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Journal of Transplantation
Volume 2012, Article ID 793461, 9 pages
Review Article

Identification of Risk Factors for Vascular Thrombosis May Reduce Early Renal Graft Loss: A Review of Recent Literature

1Institute of Clinical Medicine, Aarhus University, Denmark
2Department of Urology, Aarhus University Hospital, Brendstrupgaardsvej 100, Skejby, 8200 Aarhus N, Denmark
3Department of Nephrology, Aarhus University Hospital, Brendstrupgaardsvej 100, Skejby, 8200 Aarhus N, Denmark

Received 21 February 2012; Accepted 8 April 2012

Academic Editor: Gian Luigi Adani

Copyright © 2012 Anna Krarup Keller et al. This is an open access article distributed under the Creative Commons Attribution License, which permits unrestricted use, distribution, and reproduction in any medium, provided the original work is properly cited.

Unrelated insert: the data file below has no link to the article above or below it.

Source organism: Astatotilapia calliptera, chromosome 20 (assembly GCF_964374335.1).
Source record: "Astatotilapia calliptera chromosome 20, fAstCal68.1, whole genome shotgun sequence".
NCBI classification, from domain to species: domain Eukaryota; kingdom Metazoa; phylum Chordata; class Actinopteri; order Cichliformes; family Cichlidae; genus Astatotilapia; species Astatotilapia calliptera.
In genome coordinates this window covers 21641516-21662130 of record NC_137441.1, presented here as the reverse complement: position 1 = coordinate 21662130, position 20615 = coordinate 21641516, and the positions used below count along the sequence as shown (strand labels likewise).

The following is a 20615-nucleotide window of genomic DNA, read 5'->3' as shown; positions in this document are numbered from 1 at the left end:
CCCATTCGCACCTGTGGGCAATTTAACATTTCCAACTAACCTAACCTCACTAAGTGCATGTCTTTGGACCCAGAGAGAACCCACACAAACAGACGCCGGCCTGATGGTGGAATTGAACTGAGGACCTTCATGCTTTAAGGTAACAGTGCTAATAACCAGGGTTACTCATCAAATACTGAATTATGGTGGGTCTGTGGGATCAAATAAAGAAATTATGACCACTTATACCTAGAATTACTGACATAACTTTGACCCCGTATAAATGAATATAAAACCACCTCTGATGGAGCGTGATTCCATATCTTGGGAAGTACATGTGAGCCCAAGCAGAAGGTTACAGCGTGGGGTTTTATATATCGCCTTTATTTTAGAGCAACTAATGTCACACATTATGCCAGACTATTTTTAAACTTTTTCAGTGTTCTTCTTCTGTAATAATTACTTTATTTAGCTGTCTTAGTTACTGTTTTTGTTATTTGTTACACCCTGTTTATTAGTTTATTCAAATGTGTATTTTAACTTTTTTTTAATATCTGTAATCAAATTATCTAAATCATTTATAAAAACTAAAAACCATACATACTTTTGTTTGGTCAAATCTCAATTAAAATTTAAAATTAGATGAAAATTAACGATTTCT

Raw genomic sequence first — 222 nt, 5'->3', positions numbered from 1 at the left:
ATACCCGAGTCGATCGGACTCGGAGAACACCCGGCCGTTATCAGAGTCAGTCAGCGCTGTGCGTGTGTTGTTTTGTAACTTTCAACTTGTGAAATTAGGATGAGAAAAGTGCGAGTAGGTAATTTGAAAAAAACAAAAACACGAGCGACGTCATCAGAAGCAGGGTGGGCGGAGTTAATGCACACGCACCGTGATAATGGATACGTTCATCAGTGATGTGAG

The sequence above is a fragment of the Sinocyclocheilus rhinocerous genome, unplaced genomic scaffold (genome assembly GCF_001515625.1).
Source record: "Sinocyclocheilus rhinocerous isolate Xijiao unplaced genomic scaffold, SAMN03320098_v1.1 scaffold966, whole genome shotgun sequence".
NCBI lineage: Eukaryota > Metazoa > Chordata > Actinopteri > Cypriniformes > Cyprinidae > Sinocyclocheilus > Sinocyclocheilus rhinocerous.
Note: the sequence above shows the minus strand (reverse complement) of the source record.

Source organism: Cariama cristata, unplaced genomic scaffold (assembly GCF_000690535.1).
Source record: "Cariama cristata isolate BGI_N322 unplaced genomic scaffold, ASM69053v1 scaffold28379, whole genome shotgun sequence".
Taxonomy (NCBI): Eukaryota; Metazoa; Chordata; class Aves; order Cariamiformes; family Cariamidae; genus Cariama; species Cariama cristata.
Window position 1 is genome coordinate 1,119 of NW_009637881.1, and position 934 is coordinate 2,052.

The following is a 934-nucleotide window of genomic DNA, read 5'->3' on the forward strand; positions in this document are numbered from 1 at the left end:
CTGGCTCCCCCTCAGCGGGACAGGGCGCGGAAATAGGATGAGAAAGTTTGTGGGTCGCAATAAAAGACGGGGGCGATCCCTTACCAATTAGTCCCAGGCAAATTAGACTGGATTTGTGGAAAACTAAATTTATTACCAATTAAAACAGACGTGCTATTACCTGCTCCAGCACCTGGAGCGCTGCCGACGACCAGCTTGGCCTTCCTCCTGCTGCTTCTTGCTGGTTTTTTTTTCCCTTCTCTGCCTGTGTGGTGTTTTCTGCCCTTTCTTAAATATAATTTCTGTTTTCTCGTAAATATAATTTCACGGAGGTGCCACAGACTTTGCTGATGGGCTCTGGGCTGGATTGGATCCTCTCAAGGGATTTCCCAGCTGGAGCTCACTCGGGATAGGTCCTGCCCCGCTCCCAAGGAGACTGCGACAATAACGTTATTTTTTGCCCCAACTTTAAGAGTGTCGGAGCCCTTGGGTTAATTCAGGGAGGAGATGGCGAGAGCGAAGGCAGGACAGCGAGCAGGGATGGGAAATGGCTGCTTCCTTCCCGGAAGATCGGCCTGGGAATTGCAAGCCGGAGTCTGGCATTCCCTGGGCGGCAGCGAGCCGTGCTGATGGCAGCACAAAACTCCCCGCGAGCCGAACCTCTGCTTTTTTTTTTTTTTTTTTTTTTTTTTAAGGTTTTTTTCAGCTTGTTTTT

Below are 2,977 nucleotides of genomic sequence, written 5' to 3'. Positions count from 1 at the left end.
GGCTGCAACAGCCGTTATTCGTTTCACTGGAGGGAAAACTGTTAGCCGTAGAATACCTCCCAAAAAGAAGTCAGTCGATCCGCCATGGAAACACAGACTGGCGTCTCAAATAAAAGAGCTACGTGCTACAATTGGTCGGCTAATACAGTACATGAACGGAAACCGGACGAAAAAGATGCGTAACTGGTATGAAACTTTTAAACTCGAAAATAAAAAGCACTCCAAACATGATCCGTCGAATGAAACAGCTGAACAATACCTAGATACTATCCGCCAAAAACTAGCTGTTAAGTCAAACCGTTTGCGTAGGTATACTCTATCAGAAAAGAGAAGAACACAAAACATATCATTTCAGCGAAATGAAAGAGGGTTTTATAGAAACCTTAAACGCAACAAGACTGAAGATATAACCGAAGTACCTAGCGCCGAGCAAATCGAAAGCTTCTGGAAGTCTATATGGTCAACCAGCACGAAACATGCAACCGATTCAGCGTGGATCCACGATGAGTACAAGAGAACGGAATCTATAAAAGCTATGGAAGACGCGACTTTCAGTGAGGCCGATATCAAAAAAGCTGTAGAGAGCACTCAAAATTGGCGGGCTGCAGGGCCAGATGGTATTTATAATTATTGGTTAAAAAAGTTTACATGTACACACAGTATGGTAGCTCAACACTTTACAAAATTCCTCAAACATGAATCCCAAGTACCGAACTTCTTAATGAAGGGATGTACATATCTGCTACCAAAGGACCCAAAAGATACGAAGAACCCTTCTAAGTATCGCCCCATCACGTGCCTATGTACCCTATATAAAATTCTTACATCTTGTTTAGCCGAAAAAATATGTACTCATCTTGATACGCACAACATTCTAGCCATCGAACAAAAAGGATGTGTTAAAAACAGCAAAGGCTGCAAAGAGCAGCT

Renal graft survival has improved over the past years, mainly owing to better immunosuppression. Vascular thrombosis, though rare, therefore accounts for up to one third of early graft loss. We assess current literature on transplantation, identify thrombosis risk factors, and discuss means of avoiding thrombotic events and saving thrombosed grafts. The incidence of arterial thrombosis was reported to 0.2–7.5% and venous thrombosis 0.1–8.2%, with the highest incidence among children and infants, and the lowest in living donor reports. The most significant risk factors for developing thrombosis were donor-age below 6 or above 60 years, or recipient-age below 5-6 years, per- or postoperative hemodynamic instability, peritoneal dialysis, diabetic nephropathy, a history of thrombosis, deceased donor, or >24 hours cold ischemia. Multiple arteries were not a risk factor, and a right kidney graft was most often reported not to be. Given the thrombosed kidney graft is diagnosed in time, salvage is possible by urgent reoperation and thrombectomy. Despite meticulous attentions to reduce thrombotic risk factors, thrombosis cannot be entirely prevented and means to an early detection of this complication is desirable in order to save the kidneys through prompt reoperation. Microdialysis may be a new tool for this.